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Mumbai mourns attacks on beloved icons Taj and Leo's
MUMBAI (Reuters) - In the harsh morning light there was no escaping the truth: the Taj Mahal Hotel, Mumbai's iconic luxury hotel, was hurting after gunmen laid siege to it.
As angry orange flames resisted firemens' attempts to douse them, thick black smoke billowed from the heritage, or palace wing, obscuring the distinctive central dome and smaller cuppolas that are an integral part of south Mumbai's skyline.
Soot marred the red-white-and-grey-brick facade, and curious onlookers, anxious hotel employees, tired reporters all gaped at the hotel, tut-tutting and shaking their heads.
A spokesman for the hotel, owned by Tata Group's Indian Hotels Co, said in a statement: "The Taj is very much a symbol of India. We will rebuild every inch that has been damaged in this attack and bring back the Taj to its full glory."
That will be tough in this day and age.
The brainchild of wealthy industrialist Jamsetji Tata, the hotel was built at a cost of a quarter of a million pounds more than 100 years ago, and boasted such features as the first air-conditioned ballroom in the country and a Turkish bath.
One story of its origin is that Tata took a foreign friend to dinner in a plush Mumbai hotel, only to be told he was not welcome since he was Indian.
Slighted, Tata vowed to build a finer hotel that would welcome all Indians, and set about his mission with zeal.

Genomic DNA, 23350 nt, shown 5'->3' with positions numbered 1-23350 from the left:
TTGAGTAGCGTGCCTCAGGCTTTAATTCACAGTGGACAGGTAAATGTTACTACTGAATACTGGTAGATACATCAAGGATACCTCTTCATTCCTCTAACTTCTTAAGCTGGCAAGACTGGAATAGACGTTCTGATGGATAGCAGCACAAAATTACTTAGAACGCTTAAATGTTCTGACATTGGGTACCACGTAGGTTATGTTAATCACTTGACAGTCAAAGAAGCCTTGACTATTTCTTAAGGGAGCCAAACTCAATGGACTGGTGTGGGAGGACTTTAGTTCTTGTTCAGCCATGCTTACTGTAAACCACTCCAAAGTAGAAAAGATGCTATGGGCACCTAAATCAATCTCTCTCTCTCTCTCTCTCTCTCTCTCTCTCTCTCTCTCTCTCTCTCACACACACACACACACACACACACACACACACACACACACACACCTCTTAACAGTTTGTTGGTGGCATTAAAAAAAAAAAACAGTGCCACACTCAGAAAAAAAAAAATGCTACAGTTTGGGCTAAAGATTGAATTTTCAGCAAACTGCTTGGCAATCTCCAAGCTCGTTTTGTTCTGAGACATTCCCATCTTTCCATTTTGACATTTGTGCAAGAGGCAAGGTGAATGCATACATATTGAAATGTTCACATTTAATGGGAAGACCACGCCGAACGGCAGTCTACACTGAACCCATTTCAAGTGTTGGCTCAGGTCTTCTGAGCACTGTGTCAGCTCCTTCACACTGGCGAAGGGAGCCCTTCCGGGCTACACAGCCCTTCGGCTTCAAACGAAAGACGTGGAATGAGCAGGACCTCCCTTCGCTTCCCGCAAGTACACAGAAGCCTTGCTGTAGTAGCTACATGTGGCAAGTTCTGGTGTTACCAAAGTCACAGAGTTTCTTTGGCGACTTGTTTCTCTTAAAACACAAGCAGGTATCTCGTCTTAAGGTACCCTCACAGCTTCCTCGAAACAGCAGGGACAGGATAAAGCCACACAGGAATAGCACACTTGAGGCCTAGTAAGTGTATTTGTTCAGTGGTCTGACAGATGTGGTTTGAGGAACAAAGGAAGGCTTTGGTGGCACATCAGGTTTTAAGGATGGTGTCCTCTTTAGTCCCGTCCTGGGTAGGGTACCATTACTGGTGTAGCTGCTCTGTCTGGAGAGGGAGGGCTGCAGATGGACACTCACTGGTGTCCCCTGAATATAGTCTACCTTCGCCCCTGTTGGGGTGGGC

He leased a plot of land of about two acres on reclaimed land on Mumbai's seafront, and got involved in its design and interiors, shopping at London, Dusseldorf, Berlin and Paris.
A more apocryphal story of its design, an example of Indo-Sarcenic architecture, is that the entrance to the hotel is actually in the back, and not on the sea-front, with construction workers messing up the plan when the architect was away.
Either way, with its vaulted alabaster ceilings, onyx columns, graceful archways, crystal chandeliers and a dramatic cantilever staircase that employees refer to as the "grand staircase", the hotel always makes a big impression on visitors.
Inaugurated in 1903, it welcomed the Prince of Wales on his state visit two years later in an ironic twist.
Tourists and locals have wandered its hallways, admiring its art and a collection of black-and-white photographs of some of the maharajas, presidents, rock stars and chief executives who have stayed, including John Lennon and John F. Kennedy.
The 1970s saw the addition of a more modern tower wing alongside, but its arched balconies failed to impress.
EVERYONE GOES TO LEO'S
Less dramatic but just as beloved to locals and tourists in Mumbai is Leopold's Cafe, a popular bar on the bustling Colaba Causeway road, the nerve centre of shopping and dining.
Opening in 1871 as a wholesale oil store, it later became a restaurant, and then opened an on-site pub in the 1990s. Always popular for cheap beer and greasy snacks, it shot to fame when it was featured in the bestselling 2003 novel "Shantaram".
A stack of books autographed by Australian author Gregory David Roberts sits prominently on a counter in the cafe.
With its checkered tablecloths and doors that open wide on to the sidewalk, Leopold's is also known as the place for tourists to land a role in a Bollywood movie.
But the grim scene of blood-spattered shoes and napkins outside the shuttered cafe on Wednesday after gunmen fired at guests was a far cry from lavish Bollywood musicals.
A senior British executive for a foreign firm who has been in India for over a year, said life had to go on after the attacks.
"It's one of those things we have to live with and we have to get back to normal as soon as we can," he said.
"But just to walk into Leopold's -- that's so horrific."
(Additional reporting by Charlotte Cooper)
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